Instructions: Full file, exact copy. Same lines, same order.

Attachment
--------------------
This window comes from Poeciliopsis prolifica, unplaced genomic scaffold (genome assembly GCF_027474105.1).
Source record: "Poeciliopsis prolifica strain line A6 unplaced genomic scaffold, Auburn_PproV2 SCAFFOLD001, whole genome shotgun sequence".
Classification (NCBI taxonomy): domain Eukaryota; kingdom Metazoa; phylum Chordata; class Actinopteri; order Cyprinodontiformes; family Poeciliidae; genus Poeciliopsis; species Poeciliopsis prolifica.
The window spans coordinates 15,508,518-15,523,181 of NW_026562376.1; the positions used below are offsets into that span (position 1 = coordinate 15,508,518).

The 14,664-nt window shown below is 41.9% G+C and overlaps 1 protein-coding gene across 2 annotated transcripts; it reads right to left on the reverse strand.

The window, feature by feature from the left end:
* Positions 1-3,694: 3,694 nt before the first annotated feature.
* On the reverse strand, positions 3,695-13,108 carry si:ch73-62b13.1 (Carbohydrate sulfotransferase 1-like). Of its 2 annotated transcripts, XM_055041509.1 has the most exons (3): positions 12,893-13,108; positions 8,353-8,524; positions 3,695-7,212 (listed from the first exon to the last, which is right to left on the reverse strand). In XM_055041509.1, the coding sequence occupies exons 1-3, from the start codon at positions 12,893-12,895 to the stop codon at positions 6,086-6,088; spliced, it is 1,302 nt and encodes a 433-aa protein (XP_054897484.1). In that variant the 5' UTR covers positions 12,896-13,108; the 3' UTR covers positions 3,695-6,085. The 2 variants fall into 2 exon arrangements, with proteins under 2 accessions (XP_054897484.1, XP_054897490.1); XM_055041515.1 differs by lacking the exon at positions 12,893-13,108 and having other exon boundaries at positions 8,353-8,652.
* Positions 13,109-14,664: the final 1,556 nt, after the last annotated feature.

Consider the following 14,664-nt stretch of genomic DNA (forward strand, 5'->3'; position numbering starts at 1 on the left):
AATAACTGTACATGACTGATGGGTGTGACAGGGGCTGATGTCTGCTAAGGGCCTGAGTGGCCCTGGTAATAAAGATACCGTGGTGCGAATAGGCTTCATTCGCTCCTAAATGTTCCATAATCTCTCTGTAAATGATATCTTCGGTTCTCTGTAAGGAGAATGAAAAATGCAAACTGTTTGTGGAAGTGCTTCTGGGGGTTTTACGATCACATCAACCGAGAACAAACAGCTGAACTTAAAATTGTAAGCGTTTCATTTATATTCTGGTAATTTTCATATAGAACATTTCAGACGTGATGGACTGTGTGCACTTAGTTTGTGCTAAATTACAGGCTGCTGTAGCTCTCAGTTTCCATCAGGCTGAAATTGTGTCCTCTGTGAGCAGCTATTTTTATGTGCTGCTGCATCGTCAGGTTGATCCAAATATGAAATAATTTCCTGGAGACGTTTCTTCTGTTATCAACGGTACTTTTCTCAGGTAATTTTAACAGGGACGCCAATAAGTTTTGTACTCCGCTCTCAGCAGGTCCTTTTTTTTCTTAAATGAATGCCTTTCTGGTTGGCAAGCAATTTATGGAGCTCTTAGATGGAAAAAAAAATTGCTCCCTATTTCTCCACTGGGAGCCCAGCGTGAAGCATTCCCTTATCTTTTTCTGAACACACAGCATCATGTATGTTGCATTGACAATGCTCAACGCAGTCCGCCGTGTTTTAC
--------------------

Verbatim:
This window comes from Poeciliopsis prolifica, unplaced genomic scaffold (genome assembly GCF_027474105.1).
Source record: "Poeciliopsis prolifica strain line A6 unplaced genomic scaffold, Auburn_PproV2 SCAFFOLD001, whole genome shotgun sequence".
Classification (NCBI taxonomy): domain Eukaryota; kingdom Metazoa; phylum Chordata; class Actinopteri; order Cyprinodontiformes; family Poeciliidae; genus Poeciliopsis; species Poeciliopsis prolifica.
The window spans coordinates 15,508,518-15,523,181 of NW_026562376.1; the positions used below are offsets into that span (position 1 = coordinate 15,508,518).

The 14,664-nt window shown below is 41.9% G+C and overlaps 1 protein-coding gene across 2 annotated transcripts; it reads right to left on the reverse strand.

The window, feature by feature from the left end:
* Positions 1-3,694: 3,694 nt before the first annotated feature.
* On the reverse strand, positions 3,695-13,108 carry si:ch73-62b13.1 (Carbohydrate sulfotransferase 1-like). Of its 2 annotated transcripts, XM_055041509.1 has the most exons (3): positions 12,893-13,108; positions 8,353-8,524; positions 3,695-7,212 (listed from the first exon to the last, which is right to left on the reverse strand). In XM_055041509.1, the coding sequence occupies exons 1-3, from the start codon at positions 12,893-12,895 to the stop codon at positions 6,086-6,088; spliced, it is 1,302 nt and encodes a 433-aa protein (XP_054897484.1). In that variant the 5' UTR covers positions 12,896-13,108; the 3' UTR covers positions 3,695-6,085. The 2 variants fall into 2 exon arrangements, with proteins under 2 accessions (XP_054897484.1, XP_054897490.1); XM_055041515.1 differs by lacking the exon at positions 12,893-13,108 and having other exon boundaries at positions 8,353-8,652.
* Positions 13,109-14,664: the final 1,556 nt, after the last annotated feature.

Consider the following 14,664-nt stretch of genomic DNA (forward strand, 5'->3'; position numbering starts at 1 on the left):
AATAACTGTACATGACTGATGGGTGTGACAGGGGCTGATGTCTGCTAAGGGCCTGAGTGGCCCTGGTAATAAAGATACCGTGGTGCGAATAGGCTTCATTCGCTCCTAAATGTTCCATAATCTCTCTGTAAATGATATCTTCGGTTCTCTGTAAGGAGAATGAAAAATGCAAACTGTTTGTGGAAGTGCTTCTGGGGGTTTTACGATCACATCAACCGAGAACAAACAGCTGAACTTAAAATTGTAAGCGTTTCATTTATATTCTGGTAATTTTCATATAGAACATTTCAGACGTGATGGACTGTGTGCACTTAGTTTGTGCTAAATTACAGGCTGCTGTAGCTCTCAGTTTCCATCAGGCTGAAATTGTGTCCTCTGTGAGCAGCTATTTTTATGTGCTGCTGCATCGTCAGGTTGATCCAAATATGAAATAATTTCCTGGAGACGTTTCTTCTGTTATCAACGGTACTTTTCTCAGGTAATTTTAACAGGGACGCCAATAAGTTTTGTACTCCGCTCTCAGCAGGTCCTTTTTTTTCTTAAATGAATGCCTTTCTGGTTGGCAAGCAATTTATGGAGCTCTTAGATGGAAAAAAAAATTGCTCCCTATTTCTCCACTGGGAGCCCAGCGTGAAGCATTCCCTTATCTTTTTCTGAACACACAGCATCATGTATGTTGCATTGACAATGCTCAACGCAGTCCGCCGTGTTTTAC